In Review: Groo: Play of the Gods #2

A fun issue, though Groo is not the focus in this installment.

The cover: Technically, this ship’s troubles are not Groo’s fault. The Gods desire Captain Ahax and his crew move along more speedily, so they use their holy breath to blow the vessel along. Unfortunately, they appear to have blown too hard, as the crew are getting tossed out, just as some fish are getting tossed out of the ocean. Groo and his dotty dog Rufferto look to be safe, as the wanderer holds tightly to a rope. An excellent cover by Sergio Aragonés with the hero and his, current, allies being unintentionally put in peril. Overall grade: A+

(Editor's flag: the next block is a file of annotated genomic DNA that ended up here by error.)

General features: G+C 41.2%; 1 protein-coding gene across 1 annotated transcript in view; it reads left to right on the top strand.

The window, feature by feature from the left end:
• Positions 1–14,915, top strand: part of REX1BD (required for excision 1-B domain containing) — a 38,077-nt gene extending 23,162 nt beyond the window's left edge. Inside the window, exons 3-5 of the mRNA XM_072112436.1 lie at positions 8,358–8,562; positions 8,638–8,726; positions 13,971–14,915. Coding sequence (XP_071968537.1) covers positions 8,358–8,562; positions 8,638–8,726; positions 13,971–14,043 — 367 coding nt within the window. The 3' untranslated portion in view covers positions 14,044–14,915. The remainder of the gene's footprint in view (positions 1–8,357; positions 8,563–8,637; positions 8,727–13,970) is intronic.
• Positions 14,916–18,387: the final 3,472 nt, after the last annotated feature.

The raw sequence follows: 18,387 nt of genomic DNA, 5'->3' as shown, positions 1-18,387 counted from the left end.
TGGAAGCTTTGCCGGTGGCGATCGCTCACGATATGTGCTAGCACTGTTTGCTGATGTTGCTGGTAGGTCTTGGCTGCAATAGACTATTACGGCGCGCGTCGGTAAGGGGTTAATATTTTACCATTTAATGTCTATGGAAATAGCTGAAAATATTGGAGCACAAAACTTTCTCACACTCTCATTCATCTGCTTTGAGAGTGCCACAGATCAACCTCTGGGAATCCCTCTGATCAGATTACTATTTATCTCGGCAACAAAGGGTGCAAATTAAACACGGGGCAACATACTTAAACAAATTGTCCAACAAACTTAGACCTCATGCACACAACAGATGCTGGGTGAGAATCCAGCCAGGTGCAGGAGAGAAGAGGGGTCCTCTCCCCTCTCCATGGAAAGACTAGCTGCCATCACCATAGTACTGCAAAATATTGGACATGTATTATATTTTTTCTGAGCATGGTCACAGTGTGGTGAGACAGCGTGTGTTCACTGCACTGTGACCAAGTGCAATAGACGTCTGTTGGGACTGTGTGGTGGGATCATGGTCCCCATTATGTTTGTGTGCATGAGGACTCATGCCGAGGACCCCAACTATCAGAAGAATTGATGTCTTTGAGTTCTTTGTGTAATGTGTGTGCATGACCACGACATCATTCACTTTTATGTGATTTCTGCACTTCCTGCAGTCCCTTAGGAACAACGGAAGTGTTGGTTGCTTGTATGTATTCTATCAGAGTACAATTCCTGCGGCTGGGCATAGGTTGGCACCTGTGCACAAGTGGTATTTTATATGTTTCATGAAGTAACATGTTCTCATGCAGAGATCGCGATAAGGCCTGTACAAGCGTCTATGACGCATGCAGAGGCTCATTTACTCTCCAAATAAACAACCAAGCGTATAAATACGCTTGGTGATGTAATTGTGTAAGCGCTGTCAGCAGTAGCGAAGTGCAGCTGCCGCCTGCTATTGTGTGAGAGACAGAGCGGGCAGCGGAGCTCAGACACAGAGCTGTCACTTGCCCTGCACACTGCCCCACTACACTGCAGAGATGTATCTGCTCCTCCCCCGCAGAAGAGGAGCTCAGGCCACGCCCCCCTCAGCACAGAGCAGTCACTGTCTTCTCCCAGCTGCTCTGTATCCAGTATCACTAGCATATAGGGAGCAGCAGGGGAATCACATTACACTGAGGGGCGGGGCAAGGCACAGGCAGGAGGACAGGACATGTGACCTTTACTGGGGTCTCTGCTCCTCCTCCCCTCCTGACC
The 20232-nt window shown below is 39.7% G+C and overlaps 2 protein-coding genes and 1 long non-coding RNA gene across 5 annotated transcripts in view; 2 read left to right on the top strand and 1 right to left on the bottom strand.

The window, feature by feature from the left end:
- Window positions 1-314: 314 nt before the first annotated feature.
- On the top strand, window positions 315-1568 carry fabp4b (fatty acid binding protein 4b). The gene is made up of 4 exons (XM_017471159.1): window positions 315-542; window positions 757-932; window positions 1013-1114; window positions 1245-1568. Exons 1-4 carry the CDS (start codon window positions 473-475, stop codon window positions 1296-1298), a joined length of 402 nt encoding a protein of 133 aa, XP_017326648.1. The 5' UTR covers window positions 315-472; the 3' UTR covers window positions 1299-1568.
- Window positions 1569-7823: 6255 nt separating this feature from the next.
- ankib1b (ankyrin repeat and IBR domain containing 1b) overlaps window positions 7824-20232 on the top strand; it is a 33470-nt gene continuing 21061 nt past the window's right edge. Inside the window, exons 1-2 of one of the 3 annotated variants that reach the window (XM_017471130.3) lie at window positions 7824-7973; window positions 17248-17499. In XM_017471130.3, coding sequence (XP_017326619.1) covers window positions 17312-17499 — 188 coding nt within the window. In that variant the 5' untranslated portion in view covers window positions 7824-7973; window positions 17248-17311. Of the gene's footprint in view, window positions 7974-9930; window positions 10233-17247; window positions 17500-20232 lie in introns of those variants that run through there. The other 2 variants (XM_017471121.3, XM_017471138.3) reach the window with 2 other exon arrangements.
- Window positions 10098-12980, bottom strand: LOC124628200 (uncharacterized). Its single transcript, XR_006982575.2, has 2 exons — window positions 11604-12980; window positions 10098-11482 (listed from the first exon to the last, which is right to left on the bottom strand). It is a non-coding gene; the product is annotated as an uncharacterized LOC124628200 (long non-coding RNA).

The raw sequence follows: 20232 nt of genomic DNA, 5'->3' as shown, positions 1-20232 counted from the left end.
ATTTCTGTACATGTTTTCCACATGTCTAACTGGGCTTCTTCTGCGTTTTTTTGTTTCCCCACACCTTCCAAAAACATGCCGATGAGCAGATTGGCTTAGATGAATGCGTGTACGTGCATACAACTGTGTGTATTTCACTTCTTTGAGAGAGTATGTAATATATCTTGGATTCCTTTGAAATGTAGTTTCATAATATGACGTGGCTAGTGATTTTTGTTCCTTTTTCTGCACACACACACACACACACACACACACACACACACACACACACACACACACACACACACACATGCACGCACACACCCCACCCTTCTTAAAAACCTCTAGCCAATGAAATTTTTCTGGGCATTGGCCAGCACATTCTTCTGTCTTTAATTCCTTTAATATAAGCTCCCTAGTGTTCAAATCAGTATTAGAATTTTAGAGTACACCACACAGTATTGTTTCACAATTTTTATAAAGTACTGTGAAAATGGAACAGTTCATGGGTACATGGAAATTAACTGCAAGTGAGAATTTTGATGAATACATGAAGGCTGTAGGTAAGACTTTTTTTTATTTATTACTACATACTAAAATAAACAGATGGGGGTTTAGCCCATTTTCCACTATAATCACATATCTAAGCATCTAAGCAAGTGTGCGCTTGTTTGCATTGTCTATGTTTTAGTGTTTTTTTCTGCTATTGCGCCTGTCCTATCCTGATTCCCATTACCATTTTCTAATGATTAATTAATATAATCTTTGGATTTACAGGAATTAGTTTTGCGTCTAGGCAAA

The story: The Queen of Iberza, Queen Isaisa, watches Ahax’s ship leave to claim a new land and its riches in her name. She tells her sleepy husband, the King, that the clergy are also aboard to teach the natives to pray to the one true god, Diothos. On the ship, the clergy can’t wait to meet the new denizens of this land because “We will make them believers…for their own good!” Ahax tells them there are many people and gold everywhere one looks. This pleases Taranto and his thugs to no end, who look to make a considerably profit on what they find. He and Ahax laugh at the money they expect to make, “…especially since Groo is nowhere about!” Cue one of the masts falling. Ahax asks his men what happened and they all point in the same direction to reveal Groo holding a rope, asking, “Did I err?” The captain has a long history with the wanderer and it always ends the same: the ship sinks and he loses everything. Seeing Groo sparks a believable action from the captain, with his thoughts on 7 being quite logical. Smartly, Taranto has a solution that allows them to make land and that’s where the fun begins. Sergio Aragonés and wordsmith Mark Evanier have the clergy try to convince the people of Mexahuapan to worship Diothos. Their reactions to the newcomers and their comments are ones that anyone can relate to today, with even the gods looking down on the proceedings adding commentary. There are several competing goals by the characters: the clergy want to convert the natives, Ahax wants the gold for himself and his crew, Taranto wants the gold the himself and his men, and Groo just wants something to eat. On Page 16 Groo’s reaction to a group is fantastic, with him making a awesome request in the third panel that I’ve never seen him ask before. There’s not really much of Groo in this issue, with the clergy, the recurring antagonists, and the gods taking up the majority of the story. When he does appear, Groo gets the funny line for the panel, with the best one being on the penultimate page. This issue is fun, but more for the appropriate commentary than Groo’s poor choices. Overall grade: B+